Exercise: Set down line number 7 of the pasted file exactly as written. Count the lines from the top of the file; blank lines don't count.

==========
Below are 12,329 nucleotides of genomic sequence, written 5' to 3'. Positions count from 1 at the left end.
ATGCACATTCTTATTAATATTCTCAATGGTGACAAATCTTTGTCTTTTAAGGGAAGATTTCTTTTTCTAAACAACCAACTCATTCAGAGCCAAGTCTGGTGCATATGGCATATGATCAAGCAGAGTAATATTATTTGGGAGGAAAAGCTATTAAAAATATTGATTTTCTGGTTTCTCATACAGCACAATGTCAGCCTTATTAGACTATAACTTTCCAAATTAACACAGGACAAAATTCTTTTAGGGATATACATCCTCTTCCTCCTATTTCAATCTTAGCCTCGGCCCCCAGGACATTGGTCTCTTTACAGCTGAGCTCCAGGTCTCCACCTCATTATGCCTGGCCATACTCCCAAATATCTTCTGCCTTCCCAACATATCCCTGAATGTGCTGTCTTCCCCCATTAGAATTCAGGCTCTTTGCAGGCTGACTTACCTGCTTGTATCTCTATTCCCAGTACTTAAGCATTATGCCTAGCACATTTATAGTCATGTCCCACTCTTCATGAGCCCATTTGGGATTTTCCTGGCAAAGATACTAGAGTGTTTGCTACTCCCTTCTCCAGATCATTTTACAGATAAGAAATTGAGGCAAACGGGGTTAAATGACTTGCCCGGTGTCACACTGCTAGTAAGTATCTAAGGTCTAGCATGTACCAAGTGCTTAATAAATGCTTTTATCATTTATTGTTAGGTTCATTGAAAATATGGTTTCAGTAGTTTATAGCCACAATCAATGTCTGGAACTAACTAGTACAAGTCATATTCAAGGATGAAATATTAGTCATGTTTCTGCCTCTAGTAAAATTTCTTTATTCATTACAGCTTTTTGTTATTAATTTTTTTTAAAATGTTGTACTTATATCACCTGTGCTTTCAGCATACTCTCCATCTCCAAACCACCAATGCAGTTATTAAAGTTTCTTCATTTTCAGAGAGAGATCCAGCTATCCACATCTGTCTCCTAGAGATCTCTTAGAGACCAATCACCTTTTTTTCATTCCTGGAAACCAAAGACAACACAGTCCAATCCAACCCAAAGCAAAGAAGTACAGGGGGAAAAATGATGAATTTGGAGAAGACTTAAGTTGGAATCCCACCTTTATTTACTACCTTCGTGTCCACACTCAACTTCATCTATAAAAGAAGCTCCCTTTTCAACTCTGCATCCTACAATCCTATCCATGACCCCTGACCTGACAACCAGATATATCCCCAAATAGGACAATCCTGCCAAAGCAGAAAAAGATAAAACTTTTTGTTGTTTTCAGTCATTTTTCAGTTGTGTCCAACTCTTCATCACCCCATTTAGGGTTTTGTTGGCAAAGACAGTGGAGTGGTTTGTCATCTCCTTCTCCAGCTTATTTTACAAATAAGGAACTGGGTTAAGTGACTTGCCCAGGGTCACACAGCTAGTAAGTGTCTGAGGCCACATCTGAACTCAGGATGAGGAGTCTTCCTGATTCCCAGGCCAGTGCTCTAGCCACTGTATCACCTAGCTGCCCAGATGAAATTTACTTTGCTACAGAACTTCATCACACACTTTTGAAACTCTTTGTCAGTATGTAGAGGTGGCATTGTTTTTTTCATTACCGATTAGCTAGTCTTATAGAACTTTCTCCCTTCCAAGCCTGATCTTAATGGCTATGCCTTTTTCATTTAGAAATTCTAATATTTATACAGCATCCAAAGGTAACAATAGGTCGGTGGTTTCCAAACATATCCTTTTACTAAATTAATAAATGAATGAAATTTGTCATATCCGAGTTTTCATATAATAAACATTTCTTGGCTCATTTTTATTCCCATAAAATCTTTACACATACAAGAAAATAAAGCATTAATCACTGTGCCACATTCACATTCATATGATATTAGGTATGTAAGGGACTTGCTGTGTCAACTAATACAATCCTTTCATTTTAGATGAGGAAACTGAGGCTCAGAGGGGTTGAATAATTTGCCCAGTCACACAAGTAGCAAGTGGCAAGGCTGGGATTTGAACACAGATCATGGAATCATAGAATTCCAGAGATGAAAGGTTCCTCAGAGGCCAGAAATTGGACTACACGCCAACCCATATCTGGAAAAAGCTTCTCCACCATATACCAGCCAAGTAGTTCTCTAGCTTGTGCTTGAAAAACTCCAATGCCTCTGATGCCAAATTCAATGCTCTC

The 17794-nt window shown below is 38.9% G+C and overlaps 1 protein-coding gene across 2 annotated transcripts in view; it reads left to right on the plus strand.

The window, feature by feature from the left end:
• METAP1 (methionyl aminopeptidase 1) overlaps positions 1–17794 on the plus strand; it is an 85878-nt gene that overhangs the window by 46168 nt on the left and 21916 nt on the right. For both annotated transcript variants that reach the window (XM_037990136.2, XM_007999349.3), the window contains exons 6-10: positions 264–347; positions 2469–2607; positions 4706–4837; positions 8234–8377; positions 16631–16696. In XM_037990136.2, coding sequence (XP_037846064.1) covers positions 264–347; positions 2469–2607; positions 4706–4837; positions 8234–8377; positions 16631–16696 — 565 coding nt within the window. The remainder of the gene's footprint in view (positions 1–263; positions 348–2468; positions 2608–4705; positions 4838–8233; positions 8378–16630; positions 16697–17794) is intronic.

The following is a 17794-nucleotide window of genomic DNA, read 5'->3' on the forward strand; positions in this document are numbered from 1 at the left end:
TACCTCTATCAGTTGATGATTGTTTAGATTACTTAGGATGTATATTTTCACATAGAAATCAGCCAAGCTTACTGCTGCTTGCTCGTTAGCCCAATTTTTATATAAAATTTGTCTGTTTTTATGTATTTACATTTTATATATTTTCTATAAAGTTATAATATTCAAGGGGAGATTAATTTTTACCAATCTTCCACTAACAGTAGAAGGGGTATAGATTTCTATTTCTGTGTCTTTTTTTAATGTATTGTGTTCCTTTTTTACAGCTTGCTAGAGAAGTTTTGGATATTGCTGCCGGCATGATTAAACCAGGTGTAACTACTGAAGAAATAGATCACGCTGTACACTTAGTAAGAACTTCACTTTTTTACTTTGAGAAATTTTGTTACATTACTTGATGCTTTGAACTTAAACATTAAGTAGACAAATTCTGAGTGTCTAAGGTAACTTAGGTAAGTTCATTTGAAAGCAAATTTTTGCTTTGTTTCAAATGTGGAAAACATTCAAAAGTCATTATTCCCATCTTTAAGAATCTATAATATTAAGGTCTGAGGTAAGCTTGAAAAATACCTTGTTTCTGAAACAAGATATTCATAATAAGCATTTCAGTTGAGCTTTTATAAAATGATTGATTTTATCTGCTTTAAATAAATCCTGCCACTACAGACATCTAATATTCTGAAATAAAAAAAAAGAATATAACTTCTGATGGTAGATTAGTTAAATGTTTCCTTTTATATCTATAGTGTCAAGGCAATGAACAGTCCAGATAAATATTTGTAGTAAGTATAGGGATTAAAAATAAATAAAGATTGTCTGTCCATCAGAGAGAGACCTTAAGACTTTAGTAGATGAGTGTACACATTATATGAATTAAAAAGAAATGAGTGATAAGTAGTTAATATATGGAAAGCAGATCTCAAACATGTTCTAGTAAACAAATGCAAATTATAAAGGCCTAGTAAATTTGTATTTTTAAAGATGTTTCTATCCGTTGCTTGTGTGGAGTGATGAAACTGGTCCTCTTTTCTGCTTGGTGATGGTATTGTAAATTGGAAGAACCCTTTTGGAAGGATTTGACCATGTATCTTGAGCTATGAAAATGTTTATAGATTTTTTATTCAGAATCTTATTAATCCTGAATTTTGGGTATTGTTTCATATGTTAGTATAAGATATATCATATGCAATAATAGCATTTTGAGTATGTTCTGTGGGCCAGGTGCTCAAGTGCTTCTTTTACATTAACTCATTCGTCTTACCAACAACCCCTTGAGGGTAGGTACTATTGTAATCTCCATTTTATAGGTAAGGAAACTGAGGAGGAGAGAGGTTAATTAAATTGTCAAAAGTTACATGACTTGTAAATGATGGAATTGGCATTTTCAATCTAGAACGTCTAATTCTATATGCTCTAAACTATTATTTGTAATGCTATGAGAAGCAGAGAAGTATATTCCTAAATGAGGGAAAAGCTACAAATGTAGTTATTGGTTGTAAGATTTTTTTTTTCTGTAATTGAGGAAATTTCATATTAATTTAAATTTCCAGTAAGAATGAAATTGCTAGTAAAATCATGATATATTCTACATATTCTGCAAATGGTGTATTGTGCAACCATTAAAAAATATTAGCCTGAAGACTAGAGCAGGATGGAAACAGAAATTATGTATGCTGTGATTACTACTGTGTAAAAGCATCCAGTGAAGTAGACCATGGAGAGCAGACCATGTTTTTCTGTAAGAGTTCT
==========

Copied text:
TACCTCTATCAGTTGATGATTGTTTAGATTACTTAGGATGTATATTTTCACATAGAAATCAGCCAAGCTTACTGCTGCTTGCTCGTTAGCCCAATTTTTATATAAAATTTGTCTGTTTTTATGTATTTACATTTTATATATTTTCTATAAAGTTATAATATTCAAGGGGAGATTAATTTTTACCAATCTTCCACTAACAGTAGAAGGGGTATAGATTTCTATTTCTGTGTCTTTTTTTAATGTATTGTGTTCCTTTTTTACAGCTTGCTAGAGAAGTTTTGGATATTGCTGCCGGCATGATTAAACCAGGTGTAACTACTGAAGAAATAGATCACGCTGTACACTTAGTAAGAACTTCACTTTTTTACTTTGAGAAATTTTGTTACATTACTTGATGCTTTGAACTTAAACATTAAGTAGACAAATTCTGAGTGTCTAAGGTAACTTAGGTAAGTTCATTTGAAAGCAAATTTTTGCTTTGTTTCAAATGTGGAAAACATTCAAAAGTCATTATTCCCATCTTTAAGAATCTATAATATTAAGGTCTGAGGTAAGCTTGAAAAATACCTTGTTTCTGAAACAAGATATTCATAATAAGCATTTCAGTTGAGCTTTTATAAAATGATTGATTTTATCTGCTTTAAATAAATCCTGCCACTACAGACATCTAATATTCTGAAATAAAAAAAAAGAATATAACTTCTGATGGTAGATTAGTTAAATGTTTCCTTTTATATCTATAGTGTCAAGGCAATGAACAGTCCAGATAAATATTTGTAGTAAGTATAGGGATTAAAAATAAATAAAGATTGTCTGTCCATCAGAGAGAGACCTTAAGACTTTAGTAGATGAGTGTACACATTATATGAATTAAAAAGAAATGAGTGATAAGTAGTTAATATATGGAAAGCAGATCTCAAACATGTTCTAGTAAACAAATGCAAATTATAAAGGCCTAGTAAATTTGTATTTTTAAAGATGTTTCTATCCGTTGCTTGTGTGGAGTGATGAAACTGGTCCTCTTTTCTGCTTGGTGATGGTATTGTAAATTGGAAGAACCCTTTTGGAAGGATTTGACCATGTATCTTGAGCTATGAAAATGTTTATAGATTTTTTATTCAGAATCTTATTAATCCTGAATTTTGGGTATTGTTTCATATGTTAGTATAAGATATATCATATGCAATAATAGCATTTTGAGTATGTTCTGTGGGCCAGGTGCTCAAGTGCTTCTTTTACATTAACTCATTCGTCTTACCAACAACCCCTTGAGGGTAGGTACTATTGTAATCTCCATTTTATAGGTAAGGAAACTGAGGAGGAGAGAGGTTAATTAAATTGTCAAAAGTTACATGACTTGTAAATGATGGAATTGGCATTTTCAATCTAGAACGTCTAATTCTATATGCTCTAAACTATTATTTGTAATGCTATGAGAAGCAGAGAAGTATATTCCTAAATGAGGGAAAAGCTACAAATGTAGTTATTGGTTGTAAGATTTTTTTTTTCTGTAATTGAGGAAATTTCATATTAATTTAAATTTCCAGTAAGAATGAAATTGCTAGTAAAATCATGATATATTCTACATATTCTGCAAATGGTGTATTGTGCAACCATTAAAAAATATTAGCCTGAAGACTAGAGCAGGATGGAAACAGAAATTATGTATGCTGTGATTACTACTGTGTAAAAGCATCCAGTGAAGTAGACCATGGAGAGCAGACCATGTTTTTCTGTAAGAGTTCT